John Milton: Lycidas

(4128 words)

In his 1879 book on Milton the Oxford scholar Mark Pattison called “Lycidas” “the high-water mark of English Poesy” (Patrides xiv). Not all have agreed. It is a very odd poem. Not only does it seem to turn back on itself when the famous ending (“Tomorrow to fresh woods and pastures new”) unexpectedly introduces a new voice that calls the poet of the rest an “uncouth swain”, but it makes sudden twists and shifts among other voices all the way through.

The poem is a response to the death, in August 1637, of a Cambridge man of Milton’s acquaintance, Edward King. Slightly younger than Milton, King had already had a flourishing career: he had been appointed by royal fiat to a …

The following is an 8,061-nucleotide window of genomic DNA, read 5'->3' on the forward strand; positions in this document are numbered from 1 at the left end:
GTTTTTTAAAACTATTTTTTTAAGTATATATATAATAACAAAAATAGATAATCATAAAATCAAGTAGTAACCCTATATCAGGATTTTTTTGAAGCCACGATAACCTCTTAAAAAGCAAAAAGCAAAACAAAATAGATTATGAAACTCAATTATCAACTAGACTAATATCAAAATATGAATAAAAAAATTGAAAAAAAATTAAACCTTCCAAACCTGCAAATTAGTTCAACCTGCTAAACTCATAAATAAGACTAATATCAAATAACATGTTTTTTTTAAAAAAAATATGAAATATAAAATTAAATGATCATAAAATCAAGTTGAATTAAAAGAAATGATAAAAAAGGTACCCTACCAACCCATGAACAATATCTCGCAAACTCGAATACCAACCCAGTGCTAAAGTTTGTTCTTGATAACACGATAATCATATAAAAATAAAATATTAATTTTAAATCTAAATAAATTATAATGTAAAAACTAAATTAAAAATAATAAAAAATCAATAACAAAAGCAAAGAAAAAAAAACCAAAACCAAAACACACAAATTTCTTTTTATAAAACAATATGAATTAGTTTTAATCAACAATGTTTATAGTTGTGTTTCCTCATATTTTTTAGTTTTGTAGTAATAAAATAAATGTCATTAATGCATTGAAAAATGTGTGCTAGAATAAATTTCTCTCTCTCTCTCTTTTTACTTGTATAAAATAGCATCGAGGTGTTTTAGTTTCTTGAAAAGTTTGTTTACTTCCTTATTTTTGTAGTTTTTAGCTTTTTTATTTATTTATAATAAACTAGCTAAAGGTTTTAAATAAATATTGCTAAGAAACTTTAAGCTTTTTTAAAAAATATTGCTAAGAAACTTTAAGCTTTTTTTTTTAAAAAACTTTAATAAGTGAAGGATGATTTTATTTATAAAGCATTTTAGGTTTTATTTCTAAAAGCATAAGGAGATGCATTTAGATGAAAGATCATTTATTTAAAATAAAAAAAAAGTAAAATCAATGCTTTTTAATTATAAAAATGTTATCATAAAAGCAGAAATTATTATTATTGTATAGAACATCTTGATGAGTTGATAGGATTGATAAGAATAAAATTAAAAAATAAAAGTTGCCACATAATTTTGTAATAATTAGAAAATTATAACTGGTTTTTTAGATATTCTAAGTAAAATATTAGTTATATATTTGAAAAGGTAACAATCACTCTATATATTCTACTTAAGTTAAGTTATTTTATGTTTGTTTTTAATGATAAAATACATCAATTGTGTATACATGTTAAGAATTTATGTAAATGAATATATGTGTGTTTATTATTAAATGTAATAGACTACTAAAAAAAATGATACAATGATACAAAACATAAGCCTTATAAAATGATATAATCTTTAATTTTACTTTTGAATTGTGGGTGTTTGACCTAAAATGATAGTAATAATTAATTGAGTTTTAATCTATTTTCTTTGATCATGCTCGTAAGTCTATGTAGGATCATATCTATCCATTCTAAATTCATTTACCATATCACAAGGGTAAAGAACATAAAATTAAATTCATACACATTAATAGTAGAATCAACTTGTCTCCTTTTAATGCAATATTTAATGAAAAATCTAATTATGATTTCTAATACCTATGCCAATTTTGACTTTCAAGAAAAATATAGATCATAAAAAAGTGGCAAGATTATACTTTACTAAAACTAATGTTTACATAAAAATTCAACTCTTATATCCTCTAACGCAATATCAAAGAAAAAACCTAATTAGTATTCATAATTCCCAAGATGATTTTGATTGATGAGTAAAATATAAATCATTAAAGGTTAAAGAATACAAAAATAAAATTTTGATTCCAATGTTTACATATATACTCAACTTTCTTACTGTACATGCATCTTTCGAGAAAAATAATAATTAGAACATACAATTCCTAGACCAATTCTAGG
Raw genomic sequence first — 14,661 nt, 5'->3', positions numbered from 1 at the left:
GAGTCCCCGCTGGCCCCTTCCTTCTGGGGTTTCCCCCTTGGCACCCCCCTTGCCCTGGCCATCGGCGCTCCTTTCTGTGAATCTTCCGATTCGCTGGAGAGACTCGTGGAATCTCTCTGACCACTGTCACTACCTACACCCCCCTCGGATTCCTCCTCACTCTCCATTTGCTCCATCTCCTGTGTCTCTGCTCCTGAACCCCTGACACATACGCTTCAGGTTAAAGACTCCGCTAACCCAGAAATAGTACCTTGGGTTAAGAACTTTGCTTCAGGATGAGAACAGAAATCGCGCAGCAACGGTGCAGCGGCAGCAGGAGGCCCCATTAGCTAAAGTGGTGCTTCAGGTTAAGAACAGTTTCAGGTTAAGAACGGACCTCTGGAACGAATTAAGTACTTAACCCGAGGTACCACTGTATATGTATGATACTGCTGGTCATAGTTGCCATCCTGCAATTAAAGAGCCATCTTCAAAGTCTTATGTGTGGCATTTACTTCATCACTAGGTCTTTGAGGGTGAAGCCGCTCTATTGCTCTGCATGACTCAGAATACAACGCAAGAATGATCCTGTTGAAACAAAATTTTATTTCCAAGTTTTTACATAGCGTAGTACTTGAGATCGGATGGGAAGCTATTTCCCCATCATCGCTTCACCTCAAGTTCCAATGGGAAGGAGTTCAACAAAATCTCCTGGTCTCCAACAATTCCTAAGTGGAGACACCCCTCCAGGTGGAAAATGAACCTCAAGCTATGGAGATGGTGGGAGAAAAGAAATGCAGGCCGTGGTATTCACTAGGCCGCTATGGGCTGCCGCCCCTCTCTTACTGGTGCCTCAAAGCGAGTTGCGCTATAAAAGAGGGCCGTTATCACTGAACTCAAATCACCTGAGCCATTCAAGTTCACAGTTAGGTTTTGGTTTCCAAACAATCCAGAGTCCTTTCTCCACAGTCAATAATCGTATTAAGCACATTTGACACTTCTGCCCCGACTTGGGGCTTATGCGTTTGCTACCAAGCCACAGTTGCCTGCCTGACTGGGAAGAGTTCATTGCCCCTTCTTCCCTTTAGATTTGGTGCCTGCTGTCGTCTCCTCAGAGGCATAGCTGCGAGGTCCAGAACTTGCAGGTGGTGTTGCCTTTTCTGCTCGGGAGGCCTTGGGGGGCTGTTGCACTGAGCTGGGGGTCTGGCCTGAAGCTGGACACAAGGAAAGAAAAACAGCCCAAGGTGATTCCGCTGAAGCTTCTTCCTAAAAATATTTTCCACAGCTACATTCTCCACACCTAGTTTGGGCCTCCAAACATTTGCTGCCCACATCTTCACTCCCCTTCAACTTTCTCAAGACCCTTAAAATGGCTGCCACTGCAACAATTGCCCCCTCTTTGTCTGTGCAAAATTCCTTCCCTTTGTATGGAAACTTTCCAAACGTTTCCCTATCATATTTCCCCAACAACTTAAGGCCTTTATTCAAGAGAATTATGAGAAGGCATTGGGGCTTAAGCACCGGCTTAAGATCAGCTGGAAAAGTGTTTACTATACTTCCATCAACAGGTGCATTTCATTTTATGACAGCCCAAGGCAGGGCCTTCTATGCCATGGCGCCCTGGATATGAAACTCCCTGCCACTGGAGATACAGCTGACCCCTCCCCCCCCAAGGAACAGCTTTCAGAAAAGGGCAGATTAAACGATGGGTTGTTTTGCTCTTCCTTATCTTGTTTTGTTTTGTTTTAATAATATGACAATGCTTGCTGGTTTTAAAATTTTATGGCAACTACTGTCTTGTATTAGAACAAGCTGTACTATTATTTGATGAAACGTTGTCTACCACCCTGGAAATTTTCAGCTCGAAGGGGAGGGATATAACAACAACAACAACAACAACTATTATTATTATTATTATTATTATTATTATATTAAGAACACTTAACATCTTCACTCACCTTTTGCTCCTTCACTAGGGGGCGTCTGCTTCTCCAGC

Please log in to consult the article in its entirety. If you are not a subscriber, please click here to read about membership. All our articles have been written recently by experts in their field, more than 95% of them university professors.

Citation:
Forsyth, Neil. "Lycidas". The Literary Encyclopedia. First published 18 December 2011
[http://www.litencyc.com/php/sworks.php?rec=true&UID=3787, accessed 22 July 2014.]